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Europe: Researchers say insects are nutritious

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Nutrients — particularly iron — provided by grasshoppers, crickets and other insects really measures up to beef, according to a study published in the Journal of Agricultural and Food Chemistry.

It finds that insects could indeed fill that dietary need.

Edible bugs might sound unappetizing to many Westerners, but they’ve long been included in traditional diets in other regions of the world, which are now home to more than two billion people, according a report by the United Nations Food and Agriculture Organization.

The report also notes that about 1,900 insect species have been documented as a food source globally.

That they are a source of protein is well established, but if the world is to turn to bugs to replace meat, the critters will need to offer more than protein.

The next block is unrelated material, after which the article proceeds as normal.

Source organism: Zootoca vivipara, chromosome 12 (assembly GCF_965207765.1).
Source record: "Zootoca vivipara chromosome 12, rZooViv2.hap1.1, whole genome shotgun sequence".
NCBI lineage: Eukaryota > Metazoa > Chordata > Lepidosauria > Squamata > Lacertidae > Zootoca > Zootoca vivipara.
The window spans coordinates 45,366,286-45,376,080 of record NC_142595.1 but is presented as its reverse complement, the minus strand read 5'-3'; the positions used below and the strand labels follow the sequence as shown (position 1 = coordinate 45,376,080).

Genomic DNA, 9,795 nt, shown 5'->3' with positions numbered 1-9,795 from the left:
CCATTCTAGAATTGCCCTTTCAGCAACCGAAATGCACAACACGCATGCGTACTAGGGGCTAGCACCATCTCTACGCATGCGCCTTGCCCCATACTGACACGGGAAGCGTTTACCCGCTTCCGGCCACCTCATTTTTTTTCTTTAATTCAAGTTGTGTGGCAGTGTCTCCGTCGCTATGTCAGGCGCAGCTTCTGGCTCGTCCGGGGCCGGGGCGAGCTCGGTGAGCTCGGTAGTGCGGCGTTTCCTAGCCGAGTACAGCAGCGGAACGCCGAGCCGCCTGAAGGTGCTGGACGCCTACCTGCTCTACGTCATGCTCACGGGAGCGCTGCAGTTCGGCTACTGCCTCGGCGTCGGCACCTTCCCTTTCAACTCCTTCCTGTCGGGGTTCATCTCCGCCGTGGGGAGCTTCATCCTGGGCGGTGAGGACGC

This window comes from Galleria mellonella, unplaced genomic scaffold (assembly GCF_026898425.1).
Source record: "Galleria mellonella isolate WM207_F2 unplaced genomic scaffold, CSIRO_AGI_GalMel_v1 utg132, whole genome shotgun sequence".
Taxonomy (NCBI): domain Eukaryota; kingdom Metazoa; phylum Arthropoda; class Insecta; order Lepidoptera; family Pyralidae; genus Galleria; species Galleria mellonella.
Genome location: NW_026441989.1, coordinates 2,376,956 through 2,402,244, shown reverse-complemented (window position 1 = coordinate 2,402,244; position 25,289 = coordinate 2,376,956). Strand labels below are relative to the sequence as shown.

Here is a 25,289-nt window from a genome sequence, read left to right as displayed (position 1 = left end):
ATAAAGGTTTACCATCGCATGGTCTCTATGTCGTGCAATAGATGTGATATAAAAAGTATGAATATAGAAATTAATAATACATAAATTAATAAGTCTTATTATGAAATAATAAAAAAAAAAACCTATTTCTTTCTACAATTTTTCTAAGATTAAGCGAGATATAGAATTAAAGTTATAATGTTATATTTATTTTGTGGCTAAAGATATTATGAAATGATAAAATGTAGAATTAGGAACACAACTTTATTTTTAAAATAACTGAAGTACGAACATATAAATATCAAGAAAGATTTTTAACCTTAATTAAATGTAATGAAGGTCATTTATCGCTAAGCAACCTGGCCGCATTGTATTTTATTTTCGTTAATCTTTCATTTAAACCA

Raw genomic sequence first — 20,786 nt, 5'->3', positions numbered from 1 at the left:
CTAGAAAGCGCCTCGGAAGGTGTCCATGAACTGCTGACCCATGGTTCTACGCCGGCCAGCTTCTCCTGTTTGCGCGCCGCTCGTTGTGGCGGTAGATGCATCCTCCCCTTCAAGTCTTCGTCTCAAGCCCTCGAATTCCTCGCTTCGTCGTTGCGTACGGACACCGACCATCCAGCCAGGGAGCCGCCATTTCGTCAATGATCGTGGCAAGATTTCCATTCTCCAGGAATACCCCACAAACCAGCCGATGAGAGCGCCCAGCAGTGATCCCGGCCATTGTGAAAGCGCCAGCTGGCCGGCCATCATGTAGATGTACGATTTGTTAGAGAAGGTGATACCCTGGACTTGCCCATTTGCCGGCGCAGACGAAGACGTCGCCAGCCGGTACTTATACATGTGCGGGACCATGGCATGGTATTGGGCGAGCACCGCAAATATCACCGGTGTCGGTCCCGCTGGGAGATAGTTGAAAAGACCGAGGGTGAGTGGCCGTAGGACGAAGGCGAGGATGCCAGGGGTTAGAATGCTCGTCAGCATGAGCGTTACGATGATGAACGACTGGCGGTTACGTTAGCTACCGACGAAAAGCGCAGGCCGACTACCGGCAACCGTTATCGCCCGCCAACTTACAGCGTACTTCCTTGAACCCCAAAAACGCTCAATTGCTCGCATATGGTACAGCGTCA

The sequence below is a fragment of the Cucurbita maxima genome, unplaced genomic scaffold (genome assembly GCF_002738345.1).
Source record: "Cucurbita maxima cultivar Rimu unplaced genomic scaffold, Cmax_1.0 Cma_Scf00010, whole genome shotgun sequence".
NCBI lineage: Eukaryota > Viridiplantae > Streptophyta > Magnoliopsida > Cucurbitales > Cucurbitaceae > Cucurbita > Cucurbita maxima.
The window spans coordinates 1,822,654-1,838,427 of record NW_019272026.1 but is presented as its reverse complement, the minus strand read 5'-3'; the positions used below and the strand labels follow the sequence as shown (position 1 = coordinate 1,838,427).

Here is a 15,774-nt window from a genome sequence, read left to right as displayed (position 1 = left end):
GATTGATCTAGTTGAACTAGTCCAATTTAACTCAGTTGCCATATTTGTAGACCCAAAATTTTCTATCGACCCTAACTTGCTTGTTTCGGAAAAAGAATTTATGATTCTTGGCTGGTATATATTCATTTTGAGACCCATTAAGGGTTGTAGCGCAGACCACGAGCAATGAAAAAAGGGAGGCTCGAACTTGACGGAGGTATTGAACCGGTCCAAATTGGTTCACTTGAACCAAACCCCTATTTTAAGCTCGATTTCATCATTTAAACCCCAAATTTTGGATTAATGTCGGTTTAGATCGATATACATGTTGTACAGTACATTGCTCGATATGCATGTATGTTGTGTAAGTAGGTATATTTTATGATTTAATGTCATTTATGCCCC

Iron is a particularly important nutrient that is often missing in non-meat diets, causing iron-deficiency anemia, which can lead to lower cognition, immunity, poor pregnancy outcomes and other problems.

In light of these concerns, Yemisi Latunde-Dada and colleagues wanted to find out whether commonly eaten insects could contribute to a well-rounded meal.

The researchers analyzed grasshoppers, crickets, mealworms and buffalo worms for their mineral contents and estimated how much of each nutrient would likely get absorbed if eaten, using a lab model of human digestion.

The insects had varying levels of iron, calcium, copper, magnesium, manganese and zinc.

Crickets, for example, had higher levels of iron than the other insects did.
Minerals including calcium, copper and zinc from grasshoppers, crickets and mealworms are more readily available for absorption than the same minerals from beef.

The results therefore support the idea that eating bugs could potentially help meet the nutritional needs of the world’s growing population, the researchers say.

The authors acknowledge funding from the King’s College London.